The study also included 102 JSpA patients (group 2), of which 90 (88.2%) were male and 12 (11.8%) were female. Mean age in group 2 was 16.1 ± 2.8 years and mean age at diagnosis of JSpA was 13.2 ± 2.6 years. Mean diagnostic delay was 8.3 ± 6.1 months. In all, 4 (3.9%) of the JSpA patients had anterior uveitis. ANA test results were positive in 13 (12.7%) patients and HLA-B27 positivity was noted in 51 (50%). Ankylosis developed in 4 (3,9%) patients, as follows: both ankles (n = 1); right ankle (n = 1); left ankle (n = 2). Among the JSpA patients, 24 (23.5%) received methotrexate and 87 (85.7%) received salazopyrin. Biological therapy was administered to 32 (27.1%) patients, as follows: etanercept: n = 23; adalimumab: n = 9. None of the patients in group II carried MEFV mutations.
Acute phase reactants were higher (CRP; 14.4 versus 4.6, P < 0.001 and ESR; 32 versus 16, P < 0.001) and HLA-B27 positivity rate was lower in group 1 than in group 2 (6.3% versus 50%, P < 0.001). Moreover, axial involvement was not observed in group 1, but was noted in 4.9% of the patients in group 2 (P = 0.07) (Table 2). The biological treatment rate in group 1 was 33.3% (n = 21), versus 31.3% (n = 32) in group 2 (P = 0.79). Only anti-TNF drugs were used as biological agents in group 2, whereas 15 of the patients in group 1 were treated with anti-TNF drugs and 6 with anti-interleukin 6 (tocilizumab).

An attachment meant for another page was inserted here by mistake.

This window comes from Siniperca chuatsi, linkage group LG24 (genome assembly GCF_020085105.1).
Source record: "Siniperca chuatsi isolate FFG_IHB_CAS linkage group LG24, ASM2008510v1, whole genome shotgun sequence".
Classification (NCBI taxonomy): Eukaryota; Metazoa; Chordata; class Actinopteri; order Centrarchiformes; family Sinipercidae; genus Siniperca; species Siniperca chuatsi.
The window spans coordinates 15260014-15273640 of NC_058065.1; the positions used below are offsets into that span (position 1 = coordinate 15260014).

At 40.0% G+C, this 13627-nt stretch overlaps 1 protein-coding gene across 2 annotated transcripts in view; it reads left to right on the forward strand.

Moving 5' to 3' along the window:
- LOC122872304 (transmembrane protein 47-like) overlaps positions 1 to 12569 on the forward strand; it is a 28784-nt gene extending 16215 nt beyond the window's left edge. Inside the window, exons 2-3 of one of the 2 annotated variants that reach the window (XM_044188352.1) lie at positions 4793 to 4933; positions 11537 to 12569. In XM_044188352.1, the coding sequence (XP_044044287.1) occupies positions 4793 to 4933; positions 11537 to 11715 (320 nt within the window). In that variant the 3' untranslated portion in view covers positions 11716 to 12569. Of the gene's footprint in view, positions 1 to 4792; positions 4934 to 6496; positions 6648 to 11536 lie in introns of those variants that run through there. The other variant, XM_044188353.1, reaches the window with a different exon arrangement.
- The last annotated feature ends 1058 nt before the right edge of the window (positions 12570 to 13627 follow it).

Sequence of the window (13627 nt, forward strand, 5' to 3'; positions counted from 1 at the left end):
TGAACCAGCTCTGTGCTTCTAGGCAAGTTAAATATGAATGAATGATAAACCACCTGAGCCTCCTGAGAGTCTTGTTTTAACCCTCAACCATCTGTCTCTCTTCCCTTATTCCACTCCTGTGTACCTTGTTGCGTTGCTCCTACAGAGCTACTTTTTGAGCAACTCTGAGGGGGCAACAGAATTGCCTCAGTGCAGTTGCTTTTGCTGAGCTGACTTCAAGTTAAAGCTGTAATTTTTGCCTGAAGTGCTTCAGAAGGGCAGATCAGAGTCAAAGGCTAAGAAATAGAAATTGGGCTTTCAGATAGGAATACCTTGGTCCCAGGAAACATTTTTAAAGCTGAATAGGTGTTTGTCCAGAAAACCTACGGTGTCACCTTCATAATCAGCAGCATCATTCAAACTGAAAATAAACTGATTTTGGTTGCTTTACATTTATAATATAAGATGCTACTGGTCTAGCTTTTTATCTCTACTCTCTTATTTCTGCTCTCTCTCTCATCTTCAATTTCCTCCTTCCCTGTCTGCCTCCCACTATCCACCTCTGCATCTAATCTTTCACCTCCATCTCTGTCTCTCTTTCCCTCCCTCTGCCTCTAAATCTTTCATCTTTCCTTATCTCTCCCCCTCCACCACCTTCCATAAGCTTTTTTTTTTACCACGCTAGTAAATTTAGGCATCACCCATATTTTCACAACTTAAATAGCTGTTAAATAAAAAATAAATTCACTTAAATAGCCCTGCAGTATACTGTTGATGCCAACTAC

Musculoskeletal symptoms are very common in patients with FMF. Joint swelling in FMF patients usually occurs in the form of acute transient monoarthritis affecting the ankles or knees; however, some patients can also have chronic arthritis affecting the hips or small joints. The presence of M694V mutation is associated with musculoskeletal symptoms . Inflammatory back or hip pain can occur in FMF patients with sacroiliac joint involvement. Generally, such patients are negative for HLA-B27 antigen and spinal involvement is rare. The frequency of sacroiliitis is higher in Turkish and Jewish FMF patients than in those of other ethnicities [7, 8]; however, sacroiliac joint involvement is relatively rare in children. Earlier adult FMF studies noted that the frequency of sacroiliitis is 0.4–10.5% [7,8,9,10]. In addition, HLA-B27 antigen is generally negative, but positive cases are also reported, although rarely. In the present study concomitant sacroiliitis was noted in 63 (3.7%) of 1687 pediatric FMF patients, of which only 4 were HLA-B27 antigen positive. Moreover, 44 of the patients had ≥1 M694V mutations.